Cape Nature Expensive Pricing

Hi All

I just wanted to know what others think about Cape Nature’s pricing for overnight wilderness hiking. I think it has really got quite outrageous over the last few years. I booked a hike now in the Northern Cederberg and they are charging R140 a night per a person. That is excluding a R60 conservation fee. I completely get the serviced campsites like Algeria, Kliphuis etc. being expensive as there are fixed running costs, however wilderness camping is not something that should be exclusionary based on price. Especially after already paying R60 entrance fee into the reserve.

Just for interest sake, I still have a log from a hike I did in 2008. Back then it was R28 a person per a night. This is increase of over 13% year on year.

Anyone else share a similar sentiment?

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Yoh that is getting really steep! You pitch a tent at Sanddrif for cheaper per person if you’re a group of 3 or 4. I do get that the Cederberg is vast and that Cape Nature probably tries to earn fees any way they can to be able to cover their operational costs, but it’s getting a bit out of hand.
For interest sake, Table Mountain National Park generates R300m per year (2019) for SAN Parks but gets allocated only R115m for their budget; the “profit” cross-subsidises less profitable parks (which is just fine by me; big win for conservation). I don’t think Cape Nature has such a big money spinner in their portfolio though.
That said, we should definitely start complaining - R200 pp per night for wild camping is just not ayoba…

I guess one has to know what one is paying for to establish whether it’s a fair price…are firebreaks being cut? how about alien plant removal? how many employees? do they break tools often or look after them? is this just a reflection of a price plotted somewhere between catering for rich Europeans and locals? is it just another teat to milk us from? where does the bob come from, if not us?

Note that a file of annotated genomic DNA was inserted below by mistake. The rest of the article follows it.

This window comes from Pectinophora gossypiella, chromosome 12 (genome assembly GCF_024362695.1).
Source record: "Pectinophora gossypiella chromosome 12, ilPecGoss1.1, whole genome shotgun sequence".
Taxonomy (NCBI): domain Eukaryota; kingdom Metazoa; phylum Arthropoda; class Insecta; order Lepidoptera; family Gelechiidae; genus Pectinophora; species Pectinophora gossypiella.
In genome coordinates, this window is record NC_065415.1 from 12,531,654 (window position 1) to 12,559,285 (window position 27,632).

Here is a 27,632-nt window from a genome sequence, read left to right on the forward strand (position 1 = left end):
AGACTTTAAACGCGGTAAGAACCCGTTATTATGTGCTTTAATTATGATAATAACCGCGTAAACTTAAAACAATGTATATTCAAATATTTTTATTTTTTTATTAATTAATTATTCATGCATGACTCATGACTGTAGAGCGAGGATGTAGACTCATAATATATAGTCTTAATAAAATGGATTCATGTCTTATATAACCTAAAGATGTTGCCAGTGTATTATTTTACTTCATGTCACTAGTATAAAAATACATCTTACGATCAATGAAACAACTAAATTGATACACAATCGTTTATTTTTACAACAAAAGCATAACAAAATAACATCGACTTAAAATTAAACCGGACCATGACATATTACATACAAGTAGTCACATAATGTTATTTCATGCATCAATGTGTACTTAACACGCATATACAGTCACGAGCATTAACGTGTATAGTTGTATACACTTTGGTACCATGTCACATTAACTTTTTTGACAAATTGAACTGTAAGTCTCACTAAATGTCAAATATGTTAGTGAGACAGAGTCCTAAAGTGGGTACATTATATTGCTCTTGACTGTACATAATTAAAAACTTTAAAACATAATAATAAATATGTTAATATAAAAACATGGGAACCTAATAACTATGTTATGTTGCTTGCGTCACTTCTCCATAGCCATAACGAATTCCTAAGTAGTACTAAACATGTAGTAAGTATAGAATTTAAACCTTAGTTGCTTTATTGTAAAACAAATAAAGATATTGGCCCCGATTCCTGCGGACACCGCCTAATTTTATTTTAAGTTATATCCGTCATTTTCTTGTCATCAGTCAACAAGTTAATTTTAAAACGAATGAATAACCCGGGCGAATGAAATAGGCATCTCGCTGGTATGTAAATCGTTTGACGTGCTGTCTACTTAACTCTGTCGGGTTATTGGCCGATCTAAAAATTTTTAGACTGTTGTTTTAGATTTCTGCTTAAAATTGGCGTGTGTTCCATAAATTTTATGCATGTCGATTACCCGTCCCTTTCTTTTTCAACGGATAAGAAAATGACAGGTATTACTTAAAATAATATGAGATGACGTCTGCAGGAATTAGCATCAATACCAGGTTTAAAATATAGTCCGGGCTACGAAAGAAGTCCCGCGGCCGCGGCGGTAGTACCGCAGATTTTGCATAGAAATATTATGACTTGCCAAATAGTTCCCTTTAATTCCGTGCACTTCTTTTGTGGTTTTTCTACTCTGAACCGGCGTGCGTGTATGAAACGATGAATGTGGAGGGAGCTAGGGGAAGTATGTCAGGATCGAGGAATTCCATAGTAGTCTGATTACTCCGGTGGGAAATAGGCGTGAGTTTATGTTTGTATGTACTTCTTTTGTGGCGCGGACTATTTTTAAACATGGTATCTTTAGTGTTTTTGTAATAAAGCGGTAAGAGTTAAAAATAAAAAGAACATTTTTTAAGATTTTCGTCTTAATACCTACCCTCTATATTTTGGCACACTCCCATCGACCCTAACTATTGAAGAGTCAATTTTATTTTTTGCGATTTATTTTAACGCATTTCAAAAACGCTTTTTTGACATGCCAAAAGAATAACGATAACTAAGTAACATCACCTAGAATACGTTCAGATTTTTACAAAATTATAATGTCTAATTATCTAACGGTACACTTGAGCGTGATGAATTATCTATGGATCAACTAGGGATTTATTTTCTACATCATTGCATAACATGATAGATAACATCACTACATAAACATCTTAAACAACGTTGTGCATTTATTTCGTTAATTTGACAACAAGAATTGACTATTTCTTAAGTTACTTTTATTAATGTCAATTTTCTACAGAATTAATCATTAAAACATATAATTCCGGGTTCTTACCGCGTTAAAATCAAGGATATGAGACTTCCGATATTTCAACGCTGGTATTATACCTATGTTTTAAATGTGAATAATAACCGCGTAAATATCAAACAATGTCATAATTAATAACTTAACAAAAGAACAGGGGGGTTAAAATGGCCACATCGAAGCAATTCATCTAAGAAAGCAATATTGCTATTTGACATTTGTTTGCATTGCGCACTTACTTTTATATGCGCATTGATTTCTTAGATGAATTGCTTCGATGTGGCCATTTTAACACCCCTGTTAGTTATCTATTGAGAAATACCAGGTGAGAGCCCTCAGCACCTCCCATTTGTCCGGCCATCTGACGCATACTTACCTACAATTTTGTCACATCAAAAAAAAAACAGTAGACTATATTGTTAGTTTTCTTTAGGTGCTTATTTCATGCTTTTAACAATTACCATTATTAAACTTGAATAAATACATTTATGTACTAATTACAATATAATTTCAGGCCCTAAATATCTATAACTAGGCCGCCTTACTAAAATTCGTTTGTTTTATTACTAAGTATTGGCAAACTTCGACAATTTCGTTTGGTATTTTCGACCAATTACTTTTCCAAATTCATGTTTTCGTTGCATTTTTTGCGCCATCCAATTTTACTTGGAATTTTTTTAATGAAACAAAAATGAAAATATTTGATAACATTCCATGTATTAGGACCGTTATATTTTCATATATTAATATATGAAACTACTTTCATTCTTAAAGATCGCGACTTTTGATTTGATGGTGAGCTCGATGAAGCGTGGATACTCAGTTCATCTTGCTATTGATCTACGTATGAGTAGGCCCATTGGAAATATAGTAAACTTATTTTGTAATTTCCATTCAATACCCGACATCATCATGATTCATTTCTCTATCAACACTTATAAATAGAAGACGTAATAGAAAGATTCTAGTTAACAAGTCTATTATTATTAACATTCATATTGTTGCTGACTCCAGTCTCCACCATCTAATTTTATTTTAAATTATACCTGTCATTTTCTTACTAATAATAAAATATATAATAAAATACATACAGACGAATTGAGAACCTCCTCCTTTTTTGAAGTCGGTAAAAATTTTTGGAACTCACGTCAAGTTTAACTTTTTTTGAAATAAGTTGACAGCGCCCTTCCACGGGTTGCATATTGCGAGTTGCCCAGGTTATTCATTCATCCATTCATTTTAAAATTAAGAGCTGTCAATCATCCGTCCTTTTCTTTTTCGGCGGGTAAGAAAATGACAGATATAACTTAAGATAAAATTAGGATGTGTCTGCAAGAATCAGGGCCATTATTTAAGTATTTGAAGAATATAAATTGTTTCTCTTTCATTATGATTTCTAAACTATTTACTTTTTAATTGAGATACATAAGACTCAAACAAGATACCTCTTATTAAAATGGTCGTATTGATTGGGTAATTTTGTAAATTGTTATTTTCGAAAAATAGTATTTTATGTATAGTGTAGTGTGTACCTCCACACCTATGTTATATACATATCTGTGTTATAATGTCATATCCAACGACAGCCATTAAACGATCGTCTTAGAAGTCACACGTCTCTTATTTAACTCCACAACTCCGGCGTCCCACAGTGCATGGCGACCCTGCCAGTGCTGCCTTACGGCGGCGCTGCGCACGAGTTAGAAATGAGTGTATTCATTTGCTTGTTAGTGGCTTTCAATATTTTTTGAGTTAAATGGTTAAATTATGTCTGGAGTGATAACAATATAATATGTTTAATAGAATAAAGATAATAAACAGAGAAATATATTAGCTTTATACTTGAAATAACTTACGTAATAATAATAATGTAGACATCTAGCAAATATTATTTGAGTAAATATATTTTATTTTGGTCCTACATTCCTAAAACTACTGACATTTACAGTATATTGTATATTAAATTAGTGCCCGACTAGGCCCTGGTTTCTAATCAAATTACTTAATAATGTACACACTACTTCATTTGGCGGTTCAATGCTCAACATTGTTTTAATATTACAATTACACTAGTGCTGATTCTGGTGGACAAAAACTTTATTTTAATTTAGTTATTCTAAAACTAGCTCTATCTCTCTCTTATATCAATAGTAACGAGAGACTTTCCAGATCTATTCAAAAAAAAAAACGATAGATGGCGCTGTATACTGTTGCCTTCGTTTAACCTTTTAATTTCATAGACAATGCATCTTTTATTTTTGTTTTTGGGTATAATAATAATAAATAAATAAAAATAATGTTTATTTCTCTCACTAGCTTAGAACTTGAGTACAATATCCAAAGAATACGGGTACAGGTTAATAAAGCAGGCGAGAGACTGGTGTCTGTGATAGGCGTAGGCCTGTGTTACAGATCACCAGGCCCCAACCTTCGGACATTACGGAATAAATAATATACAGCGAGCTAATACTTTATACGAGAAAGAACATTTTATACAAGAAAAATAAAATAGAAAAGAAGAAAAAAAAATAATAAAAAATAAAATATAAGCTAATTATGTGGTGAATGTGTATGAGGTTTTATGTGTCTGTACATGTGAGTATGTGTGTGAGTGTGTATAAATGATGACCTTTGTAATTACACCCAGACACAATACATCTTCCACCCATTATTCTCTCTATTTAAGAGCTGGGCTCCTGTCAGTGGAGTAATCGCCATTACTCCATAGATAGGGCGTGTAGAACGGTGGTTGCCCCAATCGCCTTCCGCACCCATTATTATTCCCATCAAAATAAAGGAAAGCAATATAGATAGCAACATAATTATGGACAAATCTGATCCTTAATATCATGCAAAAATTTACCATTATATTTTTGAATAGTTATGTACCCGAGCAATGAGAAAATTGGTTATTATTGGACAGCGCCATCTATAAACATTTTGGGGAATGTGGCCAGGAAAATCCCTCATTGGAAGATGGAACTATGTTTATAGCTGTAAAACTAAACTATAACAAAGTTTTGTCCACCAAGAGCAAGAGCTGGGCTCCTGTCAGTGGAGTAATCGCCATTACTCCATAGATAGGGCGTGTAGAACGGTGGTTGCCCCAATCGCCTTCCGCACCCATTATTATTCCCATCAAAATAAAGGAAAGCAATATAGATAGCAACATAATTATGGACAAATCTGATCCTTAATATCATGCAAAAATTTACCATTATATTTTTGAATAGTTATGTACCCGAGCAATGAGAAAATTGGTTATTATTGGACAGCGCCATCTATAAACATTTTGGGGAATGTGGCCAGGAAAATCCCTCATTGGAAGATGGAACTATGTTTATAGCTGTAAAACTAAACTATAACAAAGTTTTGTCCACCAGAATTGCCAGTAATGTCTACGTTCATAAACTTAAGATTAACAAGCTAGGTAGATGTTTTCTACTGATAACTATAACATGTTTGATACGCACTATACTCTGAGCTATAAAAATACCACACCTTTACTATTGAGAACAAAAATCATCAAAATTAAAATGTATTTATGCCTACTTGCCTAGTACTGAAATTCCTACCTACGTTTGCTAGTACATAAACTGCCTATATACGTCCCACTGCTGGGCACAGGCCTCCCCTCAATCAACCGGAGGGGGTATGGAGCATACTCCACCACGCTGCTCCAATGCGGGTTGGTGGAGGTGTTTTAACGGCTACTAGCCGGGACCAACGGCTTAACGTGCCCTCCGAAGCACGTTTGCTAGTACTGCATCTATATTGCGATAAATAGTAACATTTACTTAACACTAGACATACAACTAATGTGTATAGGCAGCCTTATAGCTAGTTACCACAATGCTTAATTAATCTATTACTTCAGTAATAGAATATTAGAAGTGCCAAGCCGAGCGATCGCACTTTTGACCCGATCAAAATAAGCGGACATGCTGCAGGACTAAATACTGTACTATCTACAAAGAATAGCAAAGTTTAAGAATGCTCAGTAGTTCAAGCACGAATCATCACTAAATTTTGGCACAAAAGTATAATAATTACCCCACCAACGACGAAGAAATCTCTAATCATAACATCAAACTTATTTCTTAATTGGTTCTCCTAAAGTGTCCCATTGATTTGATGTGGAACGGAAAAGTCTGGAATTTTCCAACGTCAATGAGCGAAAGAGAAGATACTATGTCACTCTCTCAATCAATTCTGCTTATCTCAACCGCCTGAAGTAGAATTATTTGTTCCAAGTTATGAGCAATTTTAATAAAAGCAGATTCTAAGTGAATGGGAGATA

And to know all this you’d have to dig in places you won’t be welcomed, perhaps even allowed, to dig.

To me, this is not ‘that expensive’, but neither is it cheap. My cousin, “Muishond”, who lives in CT complains about the CN pricing too, but he complains about many things. So I don’t know. We’ve just booked 4nights/5days-2pax in Wolkberg and that’s cost us R900. I do get the feeling that we’re being put into a corner, not to mention general inflation becoming something awful, and it’s going to get worse.

What I hate is being treated like a tourist in my own country, that kind of thing. And the irreversible non-negotiable nature of these price hikes. No one likes being treated like fruit tree. Or have we just had it too good for so many years? Seems to require more thought than reaction. That said - perhaps it’s time for a petition, some good old social action? Perhaps locals should be able to purchase a SANPARKS Wild Card type deal, something at a sweeter price? Something to push CN towards.

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Hi All

@LittleGrant, I was just about to start this exact conversation. I find their fees to be disproportional. The large increase over the past years feels like it’s related to tourists paying with Dollars and Euros, essentially excluding locals from our own backyard.